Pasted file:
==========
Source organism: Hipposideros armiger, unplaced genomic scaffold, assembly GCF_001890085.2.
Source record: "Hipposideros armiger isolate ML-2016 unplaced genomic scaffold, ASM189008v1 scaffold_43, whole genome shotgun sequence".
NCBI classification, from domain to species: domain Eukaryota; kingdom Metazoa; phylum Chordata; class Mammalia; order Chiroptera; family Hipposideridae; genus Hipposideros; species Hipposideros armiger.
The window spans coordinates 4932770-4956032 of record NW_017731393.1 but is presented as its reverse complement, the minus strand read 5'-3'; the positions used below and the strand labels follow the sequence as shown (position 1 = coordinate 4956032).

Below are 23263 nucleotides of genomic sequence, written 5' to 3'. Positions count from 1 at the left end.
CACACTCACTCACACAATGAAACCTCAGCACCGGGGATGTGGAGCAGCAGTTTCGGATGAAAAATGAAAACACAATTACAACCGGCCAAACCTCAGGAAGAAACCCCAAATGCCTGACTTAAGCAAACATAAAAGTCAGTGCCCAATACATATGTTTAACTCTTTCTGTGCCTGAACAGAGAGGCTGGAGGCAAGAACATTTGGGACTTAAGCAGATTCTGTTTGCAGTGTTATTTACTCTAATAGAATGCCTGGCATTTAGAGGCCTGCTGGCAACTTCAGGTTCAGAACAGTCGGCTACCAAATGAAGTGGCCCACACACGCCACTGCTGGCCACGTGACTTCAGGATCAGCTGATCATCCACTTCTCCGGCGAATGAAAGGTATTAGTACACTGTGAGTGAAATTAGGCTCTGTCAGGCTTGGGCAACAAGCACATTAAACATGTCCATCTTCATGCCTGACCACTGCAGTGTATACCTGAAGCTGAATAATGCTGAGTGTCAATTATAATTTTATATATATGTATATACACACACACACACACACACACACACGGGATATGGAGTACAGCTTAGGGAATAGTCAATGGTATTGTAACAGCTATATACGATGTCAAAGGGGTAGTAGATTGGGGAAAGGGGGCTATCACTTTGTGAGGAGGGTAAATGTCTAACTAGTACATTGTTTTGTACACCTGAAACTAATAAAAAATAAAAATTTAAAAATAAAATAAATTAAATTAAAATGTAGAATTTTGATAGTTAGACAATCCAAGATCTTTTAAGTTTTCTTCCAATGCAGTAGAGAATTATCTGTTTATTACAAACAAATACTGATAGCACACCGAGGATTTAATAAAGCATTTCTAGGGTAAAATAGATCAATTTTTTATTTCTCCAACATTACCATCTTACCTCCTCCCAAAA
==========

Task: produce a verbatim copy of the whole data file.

Source organism: Hipposideros armiger, unplaced genomic scaffold, assembly GCF_001890085.2.
Source record: "Hipposideros armiger isolate ML-2016 unplaced genomic scaffold, ASM189008v1 scaffold_43, whole genome shotgun sequence".
NCBI classification, from domain to species: domain Eukaryota; kingdom Metazoa; phylum Chordata; class Mammalia; order Chiroptera; family Hipposideridae; genus Hipposideros; species Hipposideros armiger.
The window spans coordinates 4932770-4956032 of record NW_017731393.1 but is presented as its reverse complement, the minus strand read 5'-3'; the positions used below and the strand labels follow the sequence as shown (position 1 = coordinate 4956032).

Below are 23263 nucleotides of genomic sequence, written 5' to 3'. Positions count from 1 at the left end.
CACACTCACTCACACAATGAAACCTCAGCACCGGGGATGTGGAGCAGCAGTTTCGGATGAAAAATGAAAACACAATTACAACCGGCCAAACCTCAGGAAGAAACCCCAAATGCCTGACTTAAGCAAACATAAAAGTCAGTGCCCAATACATATGTTTAACTCTTTCTGTGCCTGAACAGAGAGGCTGGAGGCAAGAACATTTGGGACTTAAGCAGATTCTGTTTGCAGTGTTATTTACTCTAATAGAATGCCTGGCATTTAGAGGCCTGCTGGCAACTTCAGGTTCAGAACAGTCGGCTACCAAATGAAGTGGCCCACACACGCCACTGCTGGCCACGTGACTTCAGGATCAGCTGATCATCCACTTCTCCGGCGAATGAAAGGTATTAGTACACTGTGAGTGAAATTAGGCTCTGTCAGGCTTGGGCAACAAGCACATTAAACATGTCCATCTTCATGCCTGACCACTGCAGTGTATACCTGAAGCTGAATAATGCTGAGTGTCAATTATAATTTTATATATATGTATATACACACACACACACACACACACACACGGGATATGGAGTACAGCTTAGGGAATAGTCAATGGTATTGTAACAGCTATATACGATGTCAAAGGGGTAGTAGATTGGGGAAAGGGGGCTATCACTTTGTGAGGAGGGTAAATGTCTAACTAGTACATTGTTTTGTACACCTGAAACTAATAAAAAATAAAAATTTAAAAATAAAATAAATTAAATTAAAATGTAGAATTTTGATAGTTAGACAATCCAAGATCTTTTAAGTTTTCTTCCAATGCAGTAGAGAATTATCTGTTTATTACAAACAAATACTGATAGCACACCGAGGATTTAATAAAGCATTTCTAGGGTAAAATAGATCAATTTTTTATTTCTCCAACATTACCATCTTACCTCCTCCCAAAA